The word Métis (the singular, plural and adjectival forms are the same) is French, and related to the Spanish word mestizo. It carries the same connotation of "mixed blood"; traced back far enough it stems from the Latin word mixtus, the past participle of the verb "to mix".
A well-known Métis event was the battle of Seven Oaks.
The most famous Métis was Louis Riel who led what are usually depicted as two failed rebellions, the Red River Rebellion in 1869 in the area now known as Manitoba, and the North-West Rebellion in 1885 in the area now known as Saskatchewan; reasonable doubts may be raised about whether either of these events was a rebellion. After these rebellions land speculators and other non-Métis effectively deprived the Métis of land by exploiting a government program for its purchase, with the government perhaps turning a blind eye. The province of Alberta distributed land to Métis in 1938 to correct what it believed to be an inequity, but Saskatchewan and Manitoba have not followed Alberta's lead.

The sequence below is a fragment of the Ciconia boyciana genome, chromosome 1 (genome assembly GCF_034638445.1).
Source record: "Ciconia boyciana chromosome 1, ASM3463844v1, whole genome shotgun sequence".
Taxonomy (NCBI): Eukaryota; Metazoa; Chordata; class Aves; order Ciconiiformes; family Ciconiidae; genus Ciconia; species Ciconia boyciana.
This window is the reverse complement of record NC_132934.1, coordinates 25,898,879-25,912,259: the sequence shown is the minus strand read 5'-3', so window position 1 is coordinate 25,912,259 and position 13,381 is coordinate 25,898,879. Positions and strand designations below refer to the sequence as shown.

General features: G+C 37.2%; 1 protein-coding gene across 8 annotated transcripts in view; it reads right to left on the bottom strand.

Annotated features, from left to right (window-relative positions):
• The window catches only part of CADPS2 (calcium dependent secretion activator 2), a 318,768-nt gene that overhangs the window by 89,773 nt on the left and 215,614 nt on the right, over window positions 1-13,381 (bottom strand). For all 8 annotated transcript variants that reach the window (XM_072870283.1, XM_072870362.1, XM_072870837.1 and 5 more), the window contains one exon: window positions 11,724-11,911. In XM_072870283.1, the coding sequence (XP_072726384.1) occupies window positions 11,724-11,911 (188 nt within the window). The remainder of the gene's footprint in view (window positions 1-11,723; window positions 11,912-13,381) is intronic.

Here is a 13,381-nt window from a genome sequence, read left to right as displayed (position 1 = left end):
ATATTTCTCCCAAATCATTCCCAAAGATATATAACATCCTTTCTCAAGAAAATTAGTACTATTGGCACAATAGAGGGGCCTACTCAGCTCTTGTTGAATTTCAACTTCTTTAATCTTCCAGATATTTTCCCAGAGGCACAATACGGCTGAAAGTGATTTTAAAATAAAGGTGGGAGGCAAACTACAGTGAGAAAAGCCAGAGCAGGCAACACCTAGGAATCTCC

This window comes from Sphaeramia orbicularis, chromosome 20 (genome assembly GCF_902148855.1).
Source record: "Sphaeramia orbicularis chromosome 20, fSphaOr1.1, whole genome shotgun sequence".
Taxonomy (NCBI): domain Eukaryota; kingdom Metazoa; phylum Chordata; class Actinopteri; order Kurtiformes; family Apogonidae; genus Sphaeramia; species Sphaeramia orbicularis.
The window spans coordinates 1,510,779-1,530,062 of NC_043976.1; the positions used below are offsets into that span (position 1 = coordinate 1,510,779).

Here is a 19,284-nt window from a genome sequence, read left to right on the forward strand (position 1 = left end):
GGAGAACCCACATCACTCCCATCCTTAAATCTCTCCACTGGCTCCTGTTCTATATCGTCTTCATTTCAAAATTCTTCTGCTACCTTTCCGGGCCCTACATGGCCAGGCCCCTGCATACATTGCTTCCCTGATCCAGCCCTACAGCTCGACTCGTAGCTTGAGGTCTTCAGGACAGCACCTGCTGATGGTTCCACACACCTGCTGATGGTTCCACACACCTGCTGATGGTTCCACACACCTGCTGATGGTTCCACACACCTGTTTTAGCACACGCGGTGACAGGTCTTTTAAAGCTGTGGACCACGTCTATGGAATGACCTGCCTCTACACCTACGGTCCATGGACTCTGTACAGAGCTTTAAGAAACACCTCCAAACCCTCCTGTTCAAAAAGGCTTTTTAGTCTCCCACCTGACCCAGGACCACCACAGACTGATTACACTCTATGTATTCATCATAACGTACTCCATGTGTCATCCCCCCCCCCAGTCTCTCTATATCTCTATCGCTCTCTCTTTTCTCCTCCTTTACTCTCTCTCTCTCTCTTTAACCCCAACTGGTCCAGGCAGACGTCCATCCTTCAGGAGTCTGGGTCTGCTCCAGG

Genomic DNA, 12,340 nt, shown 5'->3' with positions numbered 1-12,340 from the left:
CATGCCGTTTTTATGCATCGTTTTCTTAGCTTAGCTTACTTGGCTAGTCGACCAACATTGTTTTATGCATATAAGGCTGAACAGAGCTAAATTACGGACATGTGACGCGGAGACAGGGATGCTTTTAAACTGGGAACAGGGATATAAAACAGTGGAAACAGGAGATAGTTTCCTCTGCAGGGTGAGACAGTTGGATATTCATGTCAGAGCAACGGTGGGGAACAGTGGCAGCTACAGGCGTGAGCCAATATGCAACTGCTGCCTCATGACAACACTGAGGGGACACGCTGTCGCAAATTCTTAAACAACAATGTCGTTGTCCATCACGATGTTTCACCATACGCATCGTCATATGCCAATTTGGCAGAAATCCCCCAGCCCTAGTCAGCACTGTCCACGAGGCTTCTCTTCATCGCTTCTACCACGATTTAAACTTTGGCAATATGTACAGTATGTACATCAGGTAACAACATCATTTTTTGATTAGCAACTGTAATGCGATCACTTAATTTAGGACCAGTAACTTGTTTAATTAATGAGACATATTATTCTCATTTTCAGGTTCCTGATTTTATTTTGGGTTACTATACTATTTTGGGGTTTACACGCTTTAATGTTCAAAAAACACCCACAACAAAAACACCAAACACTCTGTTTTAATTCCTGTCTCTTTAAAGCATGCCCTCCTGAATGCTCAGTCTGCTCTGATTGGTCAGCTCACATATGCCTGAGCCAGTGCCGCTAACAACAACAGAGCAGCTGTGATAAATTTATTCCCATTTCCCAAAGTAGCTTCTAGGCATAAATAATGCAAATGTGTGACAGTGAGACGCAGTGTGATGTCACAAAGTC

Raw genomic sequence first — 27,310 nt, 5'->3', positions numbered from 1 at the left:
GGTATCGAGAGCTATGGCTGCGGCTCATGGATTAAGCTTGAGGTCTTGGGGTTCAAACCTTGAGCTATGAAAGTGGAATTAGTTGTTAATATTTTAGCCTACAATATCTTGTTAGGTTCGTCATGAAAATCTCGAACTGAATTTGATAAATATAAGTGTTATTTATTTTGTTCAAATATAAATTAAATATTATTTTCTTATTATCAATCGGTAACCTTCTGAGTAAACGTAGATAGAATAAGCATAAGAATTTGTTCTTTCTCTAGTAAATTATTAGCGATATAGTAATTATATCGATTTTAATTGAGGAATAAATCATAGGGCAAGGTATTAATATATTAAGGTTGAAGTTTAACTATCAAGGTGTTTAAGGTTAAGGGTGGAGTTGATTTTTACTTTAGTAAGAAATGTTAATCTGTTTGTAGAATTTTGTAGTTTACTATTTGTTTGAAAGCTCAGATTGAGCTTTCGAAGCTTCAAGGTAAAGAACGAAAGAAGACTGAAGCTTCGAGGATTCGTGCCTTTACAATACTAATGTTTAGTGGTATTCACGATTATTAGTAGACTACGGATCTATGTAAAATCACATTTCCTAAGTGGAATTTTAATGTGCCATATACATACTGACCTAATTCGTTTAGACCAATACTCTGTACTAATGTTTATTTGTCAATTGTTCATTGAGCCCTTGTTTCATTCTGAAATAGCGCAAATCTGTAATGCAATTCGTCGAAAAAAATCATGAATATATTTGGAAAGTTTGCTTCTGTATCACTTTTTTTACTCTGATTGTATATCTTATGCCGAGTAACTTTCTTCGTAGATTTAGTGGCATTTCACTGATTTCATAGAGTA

The Métis are not recognized as a First Nation by the Canadian government and do not receive the benefits granted to other aboriginal groups. The new Canadian constitution of 1982, however, recognizes the Métis as an aboriginal group and has enabled individual Métis to sue successfully for recognition of their traditional rights, such as rights to hunt and trap. In 2003 a court ruling in Ontario, however, found that the Metis deserve the same rights as other Aboriginal communities in Canada.